(2) For the purposes of this section, causing a person to fear physical or mental harm includes causing the person to fear physical or mental harm to another person with whom he or she has a domestic relationship.

(3) For the purposes of this section, a person intends to cause fear of physical or mental harm if he or she knows that the conduct is likely to cause fear in the other person.

(4) For the purposes of this section, the prosecution is not required to prove that the person alleged to have been stalked or intimidated actually feared physical or mental harm.

(5) A person who attempts to commit an offence against subsection (1) is guilty of an offence against that subsection and is punishable as if the offence attempted had been committed.

The definitions of ‘intimidation’ and ‘stalking’ are contained in sections 7 and 8 of the Act which state:

Section 7 “intimidation”

(1) For the purposes of this Act, “intimidation” of a person means:
(a) conduct amounting to harassment or molestation of the person, or
(b) an approach made to the person by any means (including by telephone, telephone text messaging, e-mailing and other technologically assisted means) that causes the person to fear for his or her safety, or
(c) any conduct that causes a reasonable apprehension of injury to a person or to a person with whom he or she has a domestic relationship, or of violence or damage to any person or property.

(2) For the purpose of determining whether a person’s conduct amounts to intimidation, a court may have regard to any pattern of violence (especially violence constituting a domestic violence offence) in the person’s behaviour.

Section 8 “stalking”

(1) In this Act, “stalking” includes the following of a person about or the watching or frequenting of the vicinity of, or an approach to, a person’s place of residence, business or work or any place that a person frequents for the purposes of any social or leisure activity.

(2) For the purpose of determining whether a person’s conduct amounts to stalking, a court may have regard to any pattern of violence (especially violence constituting a domestic violence offence) in the person’s behaviour.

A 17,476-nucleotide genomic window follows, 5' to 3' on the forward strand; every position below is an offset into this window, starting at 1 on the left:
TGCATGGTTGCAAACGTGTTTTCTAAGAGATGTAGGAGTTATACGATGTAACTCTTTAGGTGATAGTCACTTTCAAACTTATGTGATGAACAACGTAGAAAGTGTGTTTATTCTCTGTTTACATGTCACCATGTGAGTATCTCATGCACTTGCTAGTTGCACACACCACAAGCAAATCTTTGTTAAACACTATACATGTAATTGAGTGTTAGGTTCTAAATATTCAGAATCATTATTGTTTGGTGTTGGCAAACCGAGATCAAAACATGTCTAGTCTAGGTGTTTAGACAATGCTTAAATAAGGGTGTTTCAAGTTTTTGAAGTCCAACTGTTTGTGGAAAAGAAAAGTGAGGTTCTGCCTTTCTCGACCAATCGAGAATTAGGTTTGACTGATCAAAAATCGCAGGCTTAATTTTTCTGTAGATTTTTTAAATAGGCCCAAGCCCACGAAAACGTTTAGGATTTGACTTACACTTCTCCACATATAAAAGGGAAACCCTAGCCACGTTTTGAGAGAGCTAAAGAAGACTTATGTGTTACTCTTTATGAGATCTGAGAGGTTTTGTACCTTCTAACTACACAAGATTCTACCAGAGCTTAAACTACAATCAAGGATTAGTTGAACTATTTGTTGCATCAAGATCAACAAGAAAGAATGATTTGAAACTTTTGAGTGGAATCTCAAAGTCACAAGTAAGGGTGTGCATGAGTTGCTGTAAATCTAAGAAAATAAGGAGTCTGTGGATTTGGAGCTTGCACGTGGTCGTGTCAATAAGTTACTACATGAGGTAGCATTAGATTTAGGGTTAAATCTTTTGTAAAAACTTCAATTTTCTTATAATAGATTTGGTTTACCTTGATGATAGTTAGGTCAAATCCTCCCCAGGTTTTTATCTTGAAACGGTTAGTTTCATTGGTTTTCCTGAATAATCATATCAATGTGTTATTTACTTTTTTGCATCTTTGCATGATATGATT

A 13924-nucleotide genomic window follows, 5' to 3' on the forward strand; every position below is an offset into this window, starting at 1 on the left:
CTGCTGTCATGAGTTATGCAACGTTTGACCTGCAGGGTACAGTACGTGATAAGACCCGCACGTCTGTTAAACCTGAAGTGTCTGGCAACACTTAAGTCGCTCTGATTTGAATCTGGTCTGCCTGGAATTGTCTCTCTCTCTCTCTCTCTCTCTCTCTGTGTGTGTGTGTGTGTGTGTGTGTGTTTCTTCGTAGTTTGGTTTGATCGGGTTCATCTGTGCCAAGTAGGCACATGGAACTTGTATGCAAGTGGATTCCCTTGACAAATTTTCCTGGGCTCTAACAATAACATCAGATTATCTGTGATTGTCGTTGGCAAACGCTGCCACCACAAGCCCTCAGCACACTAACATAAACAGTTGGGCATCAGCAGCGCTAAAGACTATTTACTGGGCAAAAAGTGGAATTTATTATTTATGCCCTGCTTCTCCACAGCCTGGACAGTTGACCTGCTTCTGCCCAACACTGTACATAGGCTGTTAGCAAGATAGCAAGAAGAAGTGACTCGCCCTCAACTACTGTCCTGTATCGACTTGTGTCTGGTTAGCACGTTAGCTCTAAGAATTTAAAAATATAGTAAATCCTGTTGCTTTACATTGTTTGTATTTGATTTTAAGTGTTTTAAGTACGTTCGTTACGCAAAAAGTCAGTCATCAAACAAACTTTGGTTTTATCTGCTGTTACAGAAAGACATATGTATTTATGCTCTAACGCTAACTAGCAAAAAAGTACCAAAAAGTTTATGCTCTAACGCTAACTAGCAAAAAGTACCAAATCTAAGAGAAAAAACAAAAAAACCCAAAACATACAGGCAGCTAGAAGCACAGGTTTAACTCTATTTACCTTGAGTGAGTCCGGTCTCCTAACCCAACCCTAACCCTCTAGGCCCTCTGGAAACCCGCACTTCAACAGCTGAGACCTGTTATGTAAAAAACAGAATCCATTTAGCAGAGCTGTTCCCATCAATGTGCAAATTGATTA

Crimes (Domestic and Personal Violence) Act 2007 (NSW) Sections


The Crimes (Domestic and Personal Violence) Act 2007 (NSW) sets out the rules about Apprehended Violence Orders (or ‘AVO’s) such as:

• Who can apply for an AVO,
• When AVO’s can be applied for, or in some circumstances must be applied for,
• What the Court must consider when deciding whether to grant a Final AVO,
• What can be contained in an AVO,
• When an AVO can be revoked, etc.

Although AVO’s are not technically ‘crimes’, the Crimes (Domestic and Personal Violence) Act does contain two criminal offences; which are section 13 ‘Stalking or Intimidating’ and section 14 ‘Contravene AVO’.

Please click on the links below to read those sections.

If you are charged with either offence, Sydney Criminal Lawyers® can assist you by:

• Accurately advising you about the charge,
• Writing to police and formally requesting withdrawal of the charge,
• Defending you in Court, and/or
• If you wish to plead guilty, assisting you to obtain the best possible outcome including non-conviction orders such as section 10(1)(a) dismissals and conditional release orders.

Going to Court? Call us today for a Free First Appointment on (02) 9261 8881.

Section 13 Crimes (Domestic and Personal Violence) Act 2007 | Stalking or Intimidation

Section 14 Crimes (Domestic and Personal Violence) Act 2007 | Contravening Apprehended Violence Order